Saturday, May 21, 2022
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How two students are lowering the cost of college loans

Two Harvard Business School students may have just cracked the code to lower student loan rates. In an economy where 20 percent of millennials expect to carry their student loan debt for the rest of their lives, that’s a pretty big deal.

Every year, UMKC students are faced with loan offers from banks. Many of the offers include high interest rates that make the already-hefty loans nearly impossible to pay off. And if you’re headed for a graduate or professional program—or in one already—you’re likely facing a double dose of college debt.

Banks determine the quantity of interests rates, the reason loans become so hard to pay off. With little competition between banks, students don’t get much say in how high the interest rates are. Even government loans (which are supposed to exist as a federal service to US citizens) can have rates as high as 8 percent. If your loan is big, that means paying tens of thousands of dollars extra, no alternative.

Does it have to be this way? Nikhil Agrawal and Chris Abkarians just proved otherwise.

Agrawal moved to the United States from India 10 years ago. After working as a Boeing aerospace engineer for six years, he was admitted to Harvard Business School last spring.

But then, he realized he was going to have to take out a private student loan for $150,000 out of the total $218,000 it costs to attend. By the time the loan is paid off, he could expect to pay around $64,000 in interest.

Agrawal learned some of the others in his class directly negotiated with a bank to lower their student loan rates during a GroupMe chat with his soon-to-be fellow students. The students were from Israel, and Agrawal wanted to see if he could be the first in the United States to do the same.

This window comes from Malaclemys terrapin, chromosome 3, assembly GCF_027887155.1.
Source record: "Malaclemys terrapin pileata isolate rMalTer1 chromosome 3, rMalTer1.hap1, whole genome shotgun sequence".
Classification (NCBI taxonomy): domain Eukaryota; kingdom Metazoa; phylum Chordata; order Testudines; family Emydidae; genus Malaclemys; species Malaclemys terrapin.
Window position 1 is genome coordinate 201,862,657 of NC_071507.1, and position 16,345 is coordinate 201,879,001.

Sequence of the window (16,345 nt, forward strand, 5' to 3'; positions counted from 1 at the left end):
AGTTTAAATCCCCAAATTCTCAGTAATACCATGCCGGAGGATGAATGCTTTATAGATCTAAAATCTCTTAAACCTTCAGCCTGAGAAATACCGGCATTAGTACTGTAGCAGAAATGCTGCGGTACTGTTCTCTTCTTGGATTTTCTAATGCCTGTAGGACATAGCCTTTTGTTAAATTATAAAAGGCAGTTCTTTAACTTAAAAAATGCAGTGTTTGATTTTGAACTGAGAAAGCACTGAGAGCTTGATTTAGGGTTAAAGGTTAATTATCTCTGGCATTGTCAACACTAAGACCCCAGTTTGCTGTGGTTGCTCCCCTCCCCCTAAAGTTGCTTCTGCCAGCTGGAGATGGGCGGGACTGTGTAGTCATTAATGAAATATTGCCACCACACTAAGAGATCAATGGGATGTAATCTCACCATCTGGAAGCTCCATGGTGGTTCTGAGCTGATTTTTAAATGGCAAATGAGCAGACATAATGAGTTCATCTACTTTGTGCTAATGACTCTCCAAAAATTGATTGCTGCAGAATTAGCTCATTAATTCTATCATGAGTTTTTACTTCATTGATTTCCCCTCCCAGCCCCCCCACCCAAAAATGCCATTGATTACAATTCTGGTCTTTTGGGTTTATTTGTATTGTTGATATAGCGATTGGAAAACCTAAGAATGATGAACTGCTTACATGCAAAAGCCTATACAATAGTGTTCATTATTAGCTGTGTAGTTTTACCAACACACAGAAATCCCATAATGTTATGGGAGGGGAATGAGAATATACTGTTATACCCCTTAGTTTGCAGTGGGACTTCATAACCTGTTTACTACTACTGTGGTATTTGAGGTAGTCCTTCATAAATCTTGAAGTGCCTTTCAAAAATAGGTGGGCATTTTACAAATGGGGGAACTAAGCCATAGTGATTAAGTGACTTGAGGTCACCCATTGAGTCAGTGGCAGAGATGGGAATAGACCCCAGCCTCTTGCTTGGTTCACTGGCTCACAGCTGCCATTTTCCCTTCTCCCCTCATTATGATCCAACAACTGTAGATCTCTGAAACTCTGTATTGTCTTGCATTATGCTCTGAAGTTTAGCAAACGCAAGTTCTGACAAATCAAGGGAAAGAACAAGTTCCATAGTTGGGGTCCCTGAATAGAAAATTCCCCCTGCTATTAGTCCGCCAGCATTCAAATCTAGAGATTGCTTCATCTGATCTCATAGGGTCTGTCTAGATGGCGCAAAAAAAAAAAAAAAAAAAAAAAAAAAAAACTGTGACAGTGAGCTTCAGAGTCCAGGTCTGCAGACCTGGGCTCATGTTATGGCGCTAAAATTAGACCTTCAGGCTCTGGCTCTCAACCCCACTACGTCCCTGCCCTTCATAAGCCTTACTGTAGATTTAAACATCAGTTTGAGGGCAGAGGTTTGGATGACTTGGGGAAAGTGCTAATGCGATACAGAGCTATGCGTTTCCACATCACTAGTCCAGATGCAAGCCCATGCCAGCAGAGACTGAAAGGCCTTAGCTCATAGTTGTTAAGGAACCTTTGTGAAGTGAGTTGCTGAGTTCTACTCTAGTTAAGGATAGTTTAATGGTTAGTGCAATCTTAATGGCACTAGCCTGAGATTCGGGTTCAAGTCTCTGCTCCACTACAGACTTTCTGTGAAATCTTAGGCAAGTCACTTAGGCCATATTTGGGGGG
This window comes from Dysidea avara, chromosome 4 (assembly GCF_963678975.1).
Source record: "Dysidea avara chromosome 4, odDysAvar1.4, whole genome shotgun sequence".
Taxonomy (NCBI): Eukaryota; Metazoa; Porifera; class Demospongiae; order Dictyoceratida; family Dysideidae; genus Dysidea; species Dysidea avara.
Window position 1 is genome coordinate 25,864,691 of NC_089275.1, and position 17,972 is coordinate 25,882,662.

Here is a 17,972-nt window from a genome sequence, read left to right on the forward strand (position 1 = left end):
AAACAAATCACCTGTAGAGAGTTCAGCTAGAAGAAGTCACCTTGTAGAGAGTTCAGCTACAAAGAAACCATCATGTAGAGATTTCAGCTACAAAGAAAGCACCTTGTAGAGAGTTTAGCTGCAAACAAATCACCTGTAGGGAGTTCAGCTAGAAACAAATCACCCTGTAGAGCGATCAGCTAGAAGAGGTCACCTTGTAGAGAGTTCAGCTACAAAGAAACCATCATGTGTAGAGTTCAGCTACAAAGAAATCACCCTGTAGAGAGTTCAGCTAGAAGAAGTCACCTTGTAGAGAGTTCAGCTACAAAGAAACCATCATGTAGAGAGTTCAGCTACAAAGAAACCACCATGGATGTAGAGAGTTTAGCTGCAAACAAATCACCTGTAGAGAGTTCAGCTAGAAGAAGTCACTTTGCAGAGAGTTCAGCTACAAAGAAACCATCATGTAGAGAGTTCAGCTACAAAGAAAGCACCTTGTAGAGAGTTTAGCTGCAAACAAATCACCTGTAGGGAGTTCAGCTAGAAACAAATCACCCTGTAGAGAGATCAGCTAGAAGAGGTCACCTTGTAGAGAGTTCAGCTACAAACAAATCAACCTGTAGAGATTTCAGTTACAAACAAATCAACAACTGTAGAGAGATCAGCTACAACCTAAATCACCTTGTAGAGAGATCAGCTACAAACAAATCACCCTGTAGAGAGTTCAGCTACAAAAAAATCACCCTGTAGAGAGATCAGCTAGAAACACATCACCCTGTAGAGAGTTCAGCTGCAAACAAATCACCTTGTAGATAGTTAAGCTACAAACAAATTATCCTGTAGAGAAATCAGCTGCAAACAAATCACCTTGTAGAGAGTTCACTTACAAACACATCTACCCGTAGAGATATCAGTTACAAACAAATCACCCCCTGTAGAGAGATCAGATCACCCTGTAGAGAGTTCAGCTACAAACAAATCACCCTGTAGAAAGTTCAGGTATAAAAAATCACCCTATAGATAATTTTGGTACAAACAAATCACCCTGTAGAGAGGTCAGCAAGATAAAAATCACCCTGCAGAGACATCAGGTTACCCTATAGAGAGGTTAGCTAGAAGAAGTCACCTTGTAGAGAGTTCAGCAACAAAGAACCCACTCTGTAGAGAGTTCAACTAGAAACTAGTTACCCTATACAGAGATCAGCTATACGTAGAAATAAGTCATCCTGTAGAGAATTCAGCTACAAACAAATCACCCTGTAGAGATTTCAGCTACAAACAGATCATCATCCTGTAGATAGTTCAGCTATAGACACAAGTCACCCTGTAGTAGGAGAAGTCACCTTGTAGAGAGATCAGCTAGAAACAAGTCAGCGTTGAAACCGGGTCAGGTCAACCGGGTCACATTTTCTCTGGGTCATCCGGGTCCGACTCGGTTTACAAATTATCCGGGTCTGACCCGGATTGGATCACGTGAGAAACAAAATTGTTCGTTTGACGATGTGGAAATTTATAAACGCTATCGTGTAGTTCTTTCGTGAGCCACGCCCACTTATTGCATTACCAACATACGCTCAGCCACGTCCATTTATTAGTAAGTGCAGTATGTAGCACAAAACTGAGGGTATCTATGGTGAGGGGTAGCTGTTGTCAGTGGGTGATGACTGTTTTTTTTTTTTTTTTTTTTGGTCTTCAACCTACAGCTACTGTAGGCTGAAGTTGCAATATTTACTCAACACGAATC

Abkarians, also in the group chat, volunteered to join in on the project when Agrawal asked for help.

The total savings was $3.3 million for the group of 400 students. Each participant saved an average of $7,500 in interest.

Some students even chose the loan Agrawal and Abkarians negotiated for over one from the federal government. Even though it was a private loan, it was cheaper.

After such success, the two knew they were onto something. Despite never meeting in person, they started LeverEdge, a business that could give student loan borrowers negotiating power in one of the biggest financial commitments of their lives.

Agrawal and Abkarians’ market-disruptive approach to one of today’s biggest economic burdens is now available to all graduate school students.
The two have yet to make a profit off LeverEdge—the company gets paid a referral fee by banks, not by students.

But Agrawal and Abkarians have made a name for themselves among financial institutions. Before the deal, bank executives didn’t take them seriously. Now, every bank they approach is willing to participate in the spring negotiation, Agrawal said.

The best part? The more students that sign up, the bigger the group discount will be.

“We’re now in the process of expanding the number of schools we work with,” said Agrawal. “And the University of Missouri – Kansas City is on our radar.”
To join the group, students can go to the LeverEdge website and add their name and email to the list.

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